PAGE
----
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Phil Sheridan | A lackluster Andy .500

It's hard to look back on this Eagles season without wondering how things would have been different if they'd realized back in September that rolling the ball into the end zone for Kevin Curtis to fall on was their best play.

It's hard to look back on this Eagles season without wondering how things would have been different if they'd realized back in September that rolling the ball into the end zone for Kevin Curtis to fall on was their best play.

Actually, it's hard to look back on this Eagles season at all. It was frustrating and puzzling and eminently forgettable. The sooner you get started on the forgetting, the better off you'll be.

Give Andy Reid and his team this much. They remained mystifying right to the bitter end, a dismal, soggy game played on an embarrassment of a field. Reid had Donovan McNabb play the entire game as offensive coordinator Marty Mornhinweg ran his usual balanced attack: equal parts passing and throwing. Fourth quarter, just minutes left in a meaningless game, and the Eagles were throwing every down.

Hey, at least they were consistent.

Afterward, Reid continued to sell this season's stumblefest as some kind of step forward, continued to place undue emphasis on the three-game winning streak that got the team to an 8-8 record. As unique achievements go, the Andy .500 isn't exactly the Tiger Slam.

One thing that was very different this year was Reid's continual referral to injuries as the cause of the Eagles' early- and midseason woes. Whenever he's been asked why the team has played better the last month or so, he comes back to it.

"We needed to get people back healthy and playing together," Reid said after prevailing over Dick Jauron's Buffalo Bills. "This year was an extreme. There was a point there where we had a few good players out."

Reid took another question and then decided he had to clarify something.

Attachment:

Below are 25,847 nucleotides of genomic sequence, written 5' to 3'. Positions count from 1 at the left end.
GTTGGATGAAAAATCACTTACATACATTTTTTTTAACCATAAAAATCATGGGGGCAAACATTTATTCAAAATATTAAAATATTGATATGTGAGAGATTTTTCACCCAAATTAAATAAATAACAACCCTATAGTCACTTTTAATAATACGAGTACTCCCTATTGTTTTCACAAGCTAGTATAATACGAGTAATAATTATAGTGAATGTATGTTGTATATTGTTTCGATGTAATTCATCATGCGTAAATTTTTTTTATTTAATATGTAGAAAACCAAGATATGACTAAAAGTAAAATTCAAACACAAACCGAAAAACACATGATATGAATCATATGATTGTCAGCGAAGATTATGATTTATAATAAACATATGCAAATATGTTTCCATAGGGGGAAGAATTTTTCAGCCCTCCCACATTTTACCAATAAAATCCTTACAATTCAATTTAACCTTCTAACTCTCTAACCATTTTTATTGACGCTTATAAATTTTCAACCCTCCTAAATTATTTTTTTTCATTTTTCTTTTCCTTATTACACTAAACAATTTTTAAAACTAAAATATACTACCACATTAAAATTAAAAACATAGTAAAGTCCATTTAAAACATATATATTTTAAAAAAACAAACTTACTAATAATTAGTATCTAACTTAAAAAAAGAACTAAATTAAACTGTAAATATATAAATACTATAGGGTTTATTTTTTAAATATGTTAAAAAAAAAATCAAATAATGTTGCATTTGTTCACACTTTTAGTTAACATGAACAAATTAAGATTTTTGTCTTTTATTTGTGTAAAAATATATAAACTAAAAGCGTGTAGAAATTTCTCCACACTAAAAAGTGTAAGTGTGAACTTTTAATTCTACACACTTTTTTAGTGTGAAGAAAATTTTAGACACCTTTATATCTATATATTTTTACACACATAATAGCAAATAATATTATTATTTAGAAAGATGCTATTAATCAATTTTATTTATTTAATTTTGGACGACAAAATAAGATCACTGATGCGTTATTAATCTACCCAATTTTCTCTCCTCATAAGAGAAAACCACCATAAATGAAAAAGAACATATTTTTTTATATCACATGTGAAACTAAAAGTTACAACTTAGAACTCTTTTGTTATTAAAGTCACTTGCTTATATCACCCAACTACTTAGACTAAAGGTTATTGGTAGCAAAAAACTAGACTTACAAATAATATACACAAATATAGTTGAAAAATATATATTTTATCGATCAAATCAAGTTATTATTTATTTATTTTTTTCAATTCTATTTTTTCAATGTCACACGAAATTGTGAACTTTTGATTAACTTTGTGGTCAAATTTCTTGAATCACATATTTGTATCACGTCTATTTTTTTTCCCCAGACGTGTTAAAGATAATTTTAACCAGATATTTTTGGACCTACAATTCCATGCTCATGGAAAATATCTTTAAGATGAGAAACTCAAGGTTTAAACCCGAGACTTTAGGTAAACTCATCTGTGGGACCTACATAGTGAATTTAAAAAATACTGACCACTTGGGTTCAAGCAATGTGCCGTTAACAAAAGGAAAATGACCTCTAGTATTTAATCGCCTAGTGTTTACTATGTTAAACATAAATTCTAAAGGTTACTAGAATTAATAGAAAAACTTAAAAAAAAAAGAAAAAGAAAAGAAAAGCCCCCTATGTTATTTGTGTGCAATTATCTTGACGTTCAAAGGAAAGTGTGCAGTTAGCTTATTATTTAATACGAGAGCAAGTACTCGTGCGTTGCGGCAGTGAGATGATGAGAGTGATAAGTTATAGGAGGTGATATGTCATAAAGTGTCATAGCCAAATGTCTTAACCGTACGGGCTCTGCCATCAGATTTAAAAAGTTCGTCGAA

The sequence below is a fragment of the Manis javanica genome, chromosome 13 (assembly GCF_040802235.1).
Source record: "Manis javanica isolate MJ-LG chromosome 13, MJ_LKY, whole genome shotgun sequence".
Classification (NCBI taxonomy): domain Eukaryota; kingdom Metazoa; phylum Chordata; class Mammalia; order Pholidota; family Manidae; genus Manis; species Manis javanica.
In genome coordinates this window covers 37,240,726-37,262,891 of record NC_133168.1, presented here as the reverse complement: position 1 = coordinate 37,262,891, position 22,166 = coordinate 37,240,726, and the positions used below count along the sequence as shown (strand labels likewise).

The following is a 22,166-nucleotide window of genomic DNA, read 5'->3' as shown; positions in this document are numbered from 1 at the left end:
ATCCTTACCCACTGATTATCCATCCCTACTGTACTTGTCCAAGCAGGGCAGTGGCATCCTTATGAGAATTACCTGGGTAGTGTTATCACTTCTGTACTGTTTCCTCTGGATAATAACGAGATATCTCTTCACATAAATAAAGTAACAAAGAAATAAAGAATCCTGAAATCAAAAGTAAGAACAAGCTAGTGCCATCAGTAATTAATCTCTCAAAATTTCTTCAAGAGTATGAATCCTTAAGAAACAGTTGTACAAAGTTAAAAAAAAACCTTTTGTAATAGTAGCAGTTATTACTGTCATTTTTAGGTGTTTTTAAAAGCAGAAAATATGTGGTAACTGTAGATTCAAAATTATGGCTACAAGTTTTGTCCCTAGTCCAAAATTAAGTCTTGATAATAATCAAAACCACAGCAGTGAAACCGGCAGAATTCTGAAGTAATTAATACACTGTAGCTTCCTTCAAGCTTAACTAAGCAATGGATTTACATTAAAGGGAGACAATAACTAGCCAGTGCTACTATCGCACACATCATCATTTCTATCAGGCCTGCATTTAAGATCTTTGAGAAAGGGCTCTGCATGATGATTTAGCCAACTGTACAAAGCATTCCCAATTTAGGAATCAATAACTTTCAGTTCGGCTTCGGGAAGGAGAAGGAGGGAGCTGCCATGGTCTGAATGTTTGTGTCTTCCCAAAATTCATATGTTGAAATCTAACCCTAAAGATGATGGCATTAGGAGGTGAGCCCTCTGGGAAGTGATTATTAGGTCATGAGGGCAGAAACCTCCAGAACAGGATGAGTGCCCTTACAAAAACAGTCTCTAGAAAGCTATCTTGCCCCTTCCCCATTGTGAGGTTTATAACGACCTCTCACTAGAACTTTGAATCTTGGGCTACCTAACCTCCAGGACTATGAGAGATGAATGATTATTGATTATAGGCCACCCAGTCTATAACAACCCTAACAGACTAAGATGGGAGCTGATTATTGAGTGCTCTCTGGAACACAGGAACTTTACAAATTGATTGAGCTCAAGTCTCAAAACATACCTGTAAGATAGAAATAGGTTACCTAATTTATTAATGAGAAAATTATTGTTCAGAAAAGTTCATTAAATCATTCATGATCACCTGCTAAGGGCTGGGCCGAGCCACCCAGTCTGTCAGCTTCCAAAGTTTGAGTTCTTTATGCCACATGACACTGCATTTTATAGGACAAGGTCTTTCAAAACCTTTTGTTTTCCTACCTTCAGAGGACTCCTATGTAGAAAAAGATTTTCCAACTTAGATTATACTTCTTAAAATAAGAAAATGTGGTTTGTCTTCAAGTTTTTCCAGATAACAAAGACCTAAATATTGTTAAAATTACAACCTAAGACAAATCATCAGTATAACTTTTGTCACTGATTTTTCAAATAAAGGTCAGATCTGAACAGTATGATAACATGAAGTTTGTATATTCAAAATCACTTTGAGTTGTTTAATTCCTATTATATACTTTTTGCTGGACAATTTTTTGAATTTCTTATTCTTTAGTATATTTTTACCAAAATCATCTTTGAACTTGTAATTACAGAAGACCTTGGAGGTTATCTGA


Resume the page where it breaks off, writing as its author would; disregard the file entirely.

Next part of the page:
"We've never used that as an excuse here," Reid said, "and we never will. I'm just stating a fact."

As much as one hates to quibble with the coach, it's hard to tell just what he's talking about. There was one game - the horrendous loss to the Giants at the Meadowlands - in which injuries seemed to be the primary culprit. No Brian Westbrook. No William Thomas. No L.J. Smith or Brian Dawkins or Lito Sheppard.

But the team has won three in a row with at least as many key players as that on the sideline with injuries. There are three ways to interpret Reid's injury spin. The first is the one he tried to address, that he's simply a coach making excuses. The second is that the injury myth is a pretty story to plant in the minds of players looking for ways to move on from this season.

"We had a lot of bad breaks," guard Shawn Andrews said.

That sounds better for the coach's purposes than 'Man, we choked when the games counted.'

The third interpretation is that this whole thing was and is about McNabb's return to form from reconstructive knee surgery 13 months ago. Reid and his staff clearly thought the team could hang in there while McNabb worked through the early part of the season, then peak in time for the playoffs as the quarterback got back to form.

That plan looked better on paper than in practice. Ultimately, that strategy was doomed by the muffed punts in Green Bay and the defensive collapse in the final minutes against Chicago.

The second half of that strategy wasn't far off. McNabb really did get a lot stronger and more confident by the end of the season. His detractors will put that down to the pressure being off -- conveniently ignoring the many late-season and playoff games McNabb has won -- but he sounded today like a man who understood exactly where his knee was and is.

"It's not really ever going to be 100 percent," McNabb said, although he feels stronger and more mobile now than he did in September and October.

"With any injury, when you see progression, you kind of feel it happening," McNabb said. "You're able to do things you were accustomed to doing before the injury. It provides more and more confidence for you. In these last five, six games, you felt it was getting better and better. If it was mobility or having your legs throughout the whole game, and making sudden moves -- it does wonders for you."

After seeing McNabb at something close to his best, it's impossible to believe Reid plans to move on with Kevin Kolb in 2008. McNabb stays and if he's healthy, he plays.

"I love being here," McNabb said. "I have always loved being here. I look forward to being here more."

McNabb seemed sincere. So did Reid when he said, "We will be a contender again."

The coach may come to regret that. It sounded an awful lot like a promise.